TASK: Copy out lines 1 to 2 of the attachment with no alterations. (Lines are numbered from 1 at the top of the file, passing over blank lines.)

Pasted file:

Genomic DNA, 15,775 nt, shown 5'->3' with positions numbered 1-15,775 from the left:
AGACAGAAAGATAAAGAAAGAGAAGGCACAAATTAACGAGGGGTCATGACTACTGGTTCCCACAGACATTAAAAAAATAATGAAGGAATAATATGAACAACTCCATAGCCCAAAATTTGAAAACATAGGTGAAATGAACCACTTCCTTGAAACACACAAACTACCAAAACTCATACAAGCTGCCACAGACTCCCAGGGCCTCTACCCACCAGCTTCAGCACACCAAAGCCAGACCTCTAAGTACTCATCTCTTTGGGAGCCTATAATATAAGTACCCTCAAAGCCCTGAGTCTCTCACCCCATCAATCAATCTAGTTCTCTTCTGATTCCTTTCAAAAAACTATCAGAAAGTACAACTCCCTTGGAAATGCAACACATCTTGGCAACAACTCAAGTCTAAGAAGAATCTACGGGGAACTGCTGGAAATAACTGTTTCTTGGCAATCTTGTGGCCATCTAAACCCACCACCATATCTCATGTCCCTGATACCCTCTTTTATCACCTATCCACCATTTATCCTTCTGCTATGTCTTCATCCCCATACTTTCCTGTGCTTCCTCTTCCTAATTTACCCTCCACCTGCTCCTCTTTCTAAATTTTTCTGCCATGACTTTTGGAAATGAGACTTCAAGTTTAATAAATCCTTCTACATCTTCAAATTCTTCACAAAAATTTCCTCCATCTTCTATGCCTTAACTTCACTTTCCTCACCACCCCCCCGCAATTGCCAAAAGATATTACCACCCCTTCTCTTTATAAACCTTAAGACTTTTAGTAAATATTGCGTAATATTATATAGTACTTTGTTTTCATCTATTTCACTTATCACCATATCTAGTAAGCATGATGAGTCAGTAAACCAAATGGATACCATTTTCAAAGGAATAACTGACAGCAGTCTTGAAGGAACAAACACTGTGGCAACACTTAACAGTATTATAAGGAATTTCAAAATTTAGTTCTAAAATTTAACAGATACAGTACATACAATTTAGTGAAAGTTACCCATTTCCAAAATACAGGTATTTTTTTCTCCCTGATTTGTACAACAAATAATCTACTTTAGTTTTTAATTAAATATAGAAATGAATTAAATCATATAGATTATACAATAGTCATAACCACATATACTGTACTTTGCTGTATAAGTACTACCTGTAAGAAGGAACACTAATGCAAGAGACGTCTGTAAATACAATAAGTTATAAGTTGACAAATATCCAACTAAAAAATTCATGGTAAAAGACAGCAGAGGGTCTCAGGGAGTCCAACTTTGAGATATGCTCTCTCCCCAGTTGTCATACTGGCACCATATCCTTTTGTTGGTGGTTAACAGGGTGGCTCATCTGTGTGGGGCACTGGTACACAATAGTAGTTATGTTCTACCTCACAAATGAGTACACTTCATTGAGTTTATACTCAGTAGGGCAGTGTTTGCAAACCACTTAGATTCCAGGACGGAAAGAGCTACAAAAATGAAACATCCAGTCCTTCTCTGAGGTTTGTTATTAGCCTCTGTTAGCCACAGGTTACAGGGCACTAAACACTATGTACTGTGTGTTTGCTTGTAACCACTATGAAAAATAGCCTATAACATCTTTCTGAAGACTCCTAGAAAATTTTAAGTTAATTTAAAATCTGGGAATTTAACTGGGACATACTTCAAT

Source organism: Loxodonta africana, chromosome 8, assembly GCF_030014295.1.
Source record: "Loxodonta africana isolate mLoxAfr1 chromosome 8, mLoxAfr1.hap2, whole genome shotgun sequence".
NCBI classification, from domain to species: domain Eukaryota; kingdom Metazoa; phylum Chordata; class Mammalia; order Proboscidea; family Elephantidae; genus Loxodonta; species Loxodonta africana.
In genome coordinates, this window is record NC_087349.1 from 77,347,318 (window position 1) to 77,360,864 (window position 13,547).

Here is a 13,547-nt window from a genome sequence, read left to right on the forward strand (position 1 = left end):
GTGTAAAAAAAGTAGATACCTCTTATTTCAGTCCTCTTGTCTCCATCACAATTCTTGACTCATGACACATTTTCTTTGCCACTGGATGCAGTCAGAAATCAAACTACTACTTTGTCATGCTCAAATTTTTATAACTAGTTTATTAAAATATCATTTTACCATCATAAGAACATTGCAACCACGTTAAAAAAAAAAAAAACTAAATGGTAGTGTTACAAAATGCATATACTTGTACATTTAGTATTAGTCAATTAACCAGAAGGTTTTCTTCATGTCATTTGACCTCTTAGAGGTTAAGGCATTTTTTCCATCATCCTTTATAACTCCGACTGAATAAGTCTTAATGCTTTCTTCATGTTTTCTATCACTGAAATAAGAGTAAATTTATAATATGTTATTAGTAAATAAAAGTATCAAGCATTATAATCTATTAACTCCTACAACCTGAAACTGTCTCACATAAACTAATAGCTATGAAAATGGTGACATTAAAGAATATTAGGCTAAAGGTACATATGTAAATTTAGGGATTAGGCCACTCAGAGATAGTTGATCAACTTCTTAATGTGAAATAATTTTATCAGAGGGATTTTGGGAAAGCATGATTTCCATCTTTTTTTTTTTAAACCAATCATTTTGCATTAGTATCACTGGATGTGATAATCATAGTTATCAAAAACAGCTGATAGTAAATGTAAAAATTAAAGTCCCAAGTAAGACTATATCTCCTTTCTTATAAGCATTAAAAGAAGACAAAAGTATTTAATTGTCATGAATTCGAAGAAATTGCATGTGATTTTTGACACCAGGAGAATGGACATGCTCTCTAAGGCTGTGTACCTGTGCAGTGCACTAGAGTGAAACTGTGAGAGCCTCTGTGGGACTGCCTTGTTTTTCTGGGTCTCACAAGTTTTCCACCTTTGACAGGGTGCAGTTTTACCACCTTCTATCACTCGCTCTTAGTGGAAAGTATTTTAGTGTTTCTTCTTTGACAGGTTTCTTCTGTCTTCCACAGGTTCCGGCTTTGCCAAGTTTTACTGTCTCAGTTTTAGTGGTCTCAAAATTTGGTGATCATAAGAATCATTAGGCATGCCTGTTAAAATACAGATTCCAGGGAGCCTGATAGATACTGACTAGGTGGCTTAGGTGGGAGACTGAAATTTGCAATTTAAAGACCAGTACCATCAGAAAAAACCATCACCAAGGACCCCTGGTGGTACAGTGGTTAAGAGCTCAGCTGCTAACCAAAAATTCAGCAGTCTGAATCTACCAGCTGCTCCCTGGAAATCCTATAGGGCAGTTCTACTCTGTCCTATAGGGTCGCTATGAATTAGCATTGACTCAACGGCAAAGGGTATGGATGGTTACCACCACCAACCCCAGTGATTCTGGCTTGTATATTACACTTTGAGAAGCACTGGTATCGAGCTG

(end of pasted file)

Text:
Genomic DNA, 15,775 nt, shown 5'->3' with positions numbered 1-15,775 from the left:
AGACAGAAAGATAAAGAAAGAGAAGGCACAAATTAACGAGGGGTCATGACTACTGGTTCCCACAGACATTAAAAAAATAATGAAGGAATAATATGAACAACTCCATAGCCCAAAATTTGAAAACATAGGTGAAATGAACCACTTCCTTGAAACACACAAACTACCAAAACTCATACAAGCTGCCACAGACTCCCAGGGCCTCTACCCACCAGCTTCAGCACACCAAAGCCAGACCTCTAAGTACTCATCTCTTTGGGAGCCTATAATATAAGTACCCTCAAAGCCCTGAGTCTCTCACCCCATCAATCAATCTAGTTCTCTTCTGATTCCTTTCAAAAAACTATCAGAAAGTACAACTCCCTTGGAAATGCAACACATCTTGGCAACAACTCAAGTCTAAGAAGAATCTACGGGGAACTGCTGGAAATAACTGTTTCTTGGCAATCTTGTGGCCATCTAAACCCACCACCATATCTCATGTCCCTGATACCCTCTTTTATCACCTATCCACCATTTATCCTTCTGCTATGTCTTCATCCCCATACTTTCCTGTGCTTCCTCTTCCTAATTTACCCTCCACCTGCTCCTCTTTCTAAATTTTTCTGCCATGACTTTTGGAAATGAGACTTCAAGTTTAATAAATCCTTCTACATCTTCAAATTCTTCACAAAAATTTCCTCCATCTTCTATGCCTTAACTTCACTTTCCTCACCACCCCCCCGCAATTGCCAAAAGATATTACCACCCCTTCTCTTTATAAACCTTAAGACTTTTAGTAAATATTGCGTAATATTATATAGTACTTTGTTTTCATCTATTTCACTTATCACCATATCTAGTAAGCATGATGAGTCAGTAAACCAAATGGATACCATTTTCAAAGGAATAACTGACAGCAGTCTTGAAGGAACAAACACTGTGGCAACACTTAACAGTATTATAAGGAATTTCAAAATTTAGTTCTAAAATTTAACAGATACAGTACATACAATTTAGTGAAAGTTACCCATTTCCAAAATACAGGTATTTTTTTCTCCCTGATTTGTACAACAAATAATCTACTTTAGTTTTTAATTAAATATAGAAATGAATTAAATCATATAGATTATACAATAGTCATAACCACATATACTGTACTTTGCTGTATAAGTACTACCTGTAAGAAGGAACACTAATGCAAGAGACGTCTGTAAATACAATAAGTTATAAGTTGACAAATATCCAACTAAAAAATTCATGGTAAAAGACAGCAGAGGGTCTCAGGGAGTCCAACTTTGAGATATGCTCTCTCCCCAGTTGTCATACTGGCACCATATCCTTTTGTTGGTGGTTAACAGGGTGGCTCATCTGTGTGGGGCACTGGTACACAATAGTAGTTATGTTCTACCTCACAAATGAGTACACTTCATTGAGTTTATACTCAGTAGGGCAGTGTTTGCAAACCACTTAGATTCCAGGACGGAAAGAGCTACAAAAATGAAACATCCAGTCCTTCTCTGAGGTTTGTTATTAGCCTCTGTTAGCCACAGGTTACAGGGCACTAAACACTATGTACTGTGTGTTTGCTTGTAACCACTATGAAAAATAGCCTATAACATCTTTCTGAAGACTCCTAGAAAATTTTAAGTTAATTTAAAATCTGGGAATTTAACTGGGACATACTTCAAT